My #2 goal is toFinish scanning all my paper files and images.  

I am making a small dent in this goal.  I've started by just scanning the documents associated with the particular person/family I am working on at the moment.  This method helps me to stay focused on the particular person/family, and it forces me to review those documents, as I scan and enter them into my genealogy software.

Goal #5:  Use research logs

Okay, okay, I admit it.  I am guilty of ignoring the repeated advice to use research logs, but now my research has reached a point where I no longer can rely on my memory for what I have looked at and what I still need to do. 

Not that I have been completely resistant to the idea.  I've tried to set up research logs a few times, but how to keep them all straight and how to organize the logs has confounded me, with the result of giving up after only a few entries.  

What timing!  Just as I promised to start using research logs, the new issue of Family Tree Magazine (January/February 2013) has a wonderful article "Logging On" by Lisa A. Alzo, which explained how to set up a customized research log as a spreadsheet.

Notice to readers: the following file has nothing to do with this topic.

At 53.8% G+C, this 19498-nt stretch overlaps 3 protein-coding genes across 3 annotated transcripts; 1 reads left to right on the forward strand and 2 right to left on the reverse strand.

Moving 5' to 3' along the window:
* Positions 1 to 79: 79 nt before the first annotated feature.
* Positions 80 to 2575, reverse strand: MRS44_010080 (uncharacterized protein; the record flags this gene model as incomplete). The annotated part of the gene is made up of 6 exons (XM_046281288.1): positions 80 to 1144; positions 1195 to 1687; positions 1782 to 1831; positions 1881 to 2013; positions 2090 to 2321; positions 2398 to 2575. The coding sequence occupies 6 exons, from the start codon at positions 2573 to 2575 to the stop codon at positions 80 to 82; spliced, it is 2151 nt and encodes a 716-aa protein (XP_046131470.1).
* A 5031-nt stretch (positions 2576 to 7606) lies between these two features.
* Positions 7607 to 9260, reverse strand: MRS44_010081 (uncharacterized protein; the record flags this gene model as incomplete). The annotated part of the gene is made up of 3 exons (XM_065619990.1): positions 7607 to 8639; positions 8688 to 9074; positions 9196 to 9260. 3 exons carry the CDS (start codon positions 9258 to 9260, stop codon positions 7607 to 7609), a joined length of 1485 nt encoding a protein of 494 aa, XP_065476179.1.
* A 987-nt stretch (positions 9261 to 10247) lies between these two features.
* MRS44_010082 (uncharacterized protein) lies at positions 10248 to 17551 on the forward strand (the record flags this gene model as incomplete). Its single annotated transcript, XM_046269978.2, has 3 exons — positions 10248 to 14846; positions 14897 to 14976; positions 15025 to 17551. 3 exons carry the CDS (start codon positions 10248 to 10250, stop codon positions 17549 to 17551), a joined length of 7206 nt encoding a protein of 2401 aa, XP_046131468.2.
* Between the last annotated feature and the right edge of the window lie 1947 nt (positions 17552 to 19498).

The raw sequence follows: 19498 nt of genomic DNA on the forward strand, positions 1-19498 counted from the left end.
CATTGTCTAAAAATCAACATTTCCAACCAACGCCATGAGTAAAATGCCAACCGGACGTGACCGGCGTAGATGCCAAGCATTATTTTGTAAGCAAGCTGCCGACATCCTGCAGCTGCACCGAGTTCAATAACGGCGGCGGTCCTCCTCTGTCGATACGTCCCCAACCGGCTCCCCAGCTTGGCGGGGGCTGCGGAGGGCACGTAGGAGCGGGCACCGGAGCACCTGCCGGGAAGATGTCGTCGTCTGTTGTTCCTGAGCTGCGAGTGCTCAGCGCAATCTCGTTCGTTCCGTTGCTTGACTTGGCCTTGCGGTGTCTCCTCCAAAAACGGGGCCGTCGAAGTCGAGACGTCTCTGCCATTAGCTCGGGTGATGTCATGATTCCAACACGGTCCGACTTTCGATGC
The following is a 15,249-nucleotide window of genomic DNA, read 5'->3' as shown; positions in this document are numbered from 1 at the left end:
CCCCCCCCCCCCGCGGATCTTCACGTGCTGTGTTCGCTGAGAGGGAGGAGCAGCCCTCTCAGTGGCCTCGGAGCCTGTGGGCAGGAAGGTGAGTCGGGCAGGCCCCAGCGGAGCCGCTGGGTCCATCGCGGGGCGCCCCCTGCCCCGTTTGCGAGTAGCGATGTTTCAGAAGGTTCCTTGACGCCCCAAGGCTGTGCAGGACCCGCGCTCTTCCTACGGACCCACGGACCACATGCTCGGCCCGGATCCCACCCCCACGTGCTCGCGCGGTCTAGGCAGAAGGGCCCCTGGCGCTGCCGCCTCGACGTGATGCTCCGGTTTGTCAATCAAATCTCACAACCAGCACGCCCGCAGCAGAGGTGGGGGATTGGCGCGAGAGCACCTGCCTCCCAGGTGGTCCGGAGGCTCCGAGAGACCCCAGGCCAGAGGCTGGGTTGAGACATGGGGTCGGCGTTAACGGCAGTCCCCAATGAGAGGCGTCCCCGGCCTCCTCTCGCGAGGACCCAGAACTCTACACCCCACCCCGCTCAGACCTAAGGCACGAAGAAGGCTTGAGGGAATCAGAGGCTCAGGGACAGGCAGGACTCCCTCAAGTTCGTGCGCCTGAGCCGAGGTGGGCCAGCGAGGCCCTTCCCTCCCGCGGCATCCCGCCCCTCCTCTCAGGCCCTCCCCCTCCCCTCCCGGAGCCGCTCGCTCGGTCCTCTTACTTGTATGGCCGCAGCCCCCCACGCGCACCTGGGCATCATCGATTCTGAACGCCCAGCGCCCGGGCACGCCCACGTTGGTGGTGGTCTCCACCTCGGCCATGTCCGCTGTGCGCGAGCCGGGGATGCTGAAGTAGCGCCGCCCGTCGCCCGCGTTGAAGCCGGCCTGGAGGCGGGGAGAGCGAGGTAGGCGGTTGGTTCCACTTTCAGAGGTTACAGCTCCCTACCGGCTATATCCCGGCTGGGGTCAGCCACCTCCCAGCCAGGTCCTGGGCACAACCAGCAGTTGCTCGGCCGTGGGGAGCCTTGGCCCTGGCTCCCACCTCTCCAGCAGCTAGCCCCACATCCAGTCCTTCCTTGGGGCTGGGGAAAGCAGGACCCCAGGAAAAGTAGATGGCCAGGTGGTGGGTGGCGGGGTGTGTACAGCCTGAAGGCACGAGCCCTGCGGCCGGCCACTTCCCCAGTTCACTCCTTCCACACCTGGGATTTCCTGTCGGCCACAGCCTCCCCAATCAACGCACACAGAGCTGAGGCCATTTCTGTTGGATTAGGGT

Taking Lisa's advice, I now have my research log set up, and I really believe that this is going to work for me.  The spreadsheet is flexible enough so that changes or additions to columns can be made as necessary.  I can sort the log by any of my column headings: date, names, repository, etc..., and I can have a different tab for each surname, location, research question.  And, I am taking Lisa's suggestion to keep my research logs in the cloud (Dropbox), so that they will be available no matter where I am and what device I'm using to connect to the Internet.  I'm excited to start putting my new research logs to good us.  

What I've discovered was that I needed to break down my goals into small manageable chunks.

Disclaimer: I am not paid by, nor do I receive any benefits from Dropbox or Family Tree Magazine.

Thursday, January 3, 2013

Collaborating Cousins

I just want to say a few words about cousins and genealogy.  There's nothing like them, and I mean that in the best possible way.  From my husband's cousins in New York and Ohio (you know who you are) to my newly found cousin from the southern side of my family, they have all added to the depth and breadth of our families' histories.

All our cousins have generously shared their research and family artifacts with us: old photos, family documents, and their own research, and even doing some lookups for us when they are on their own research trips.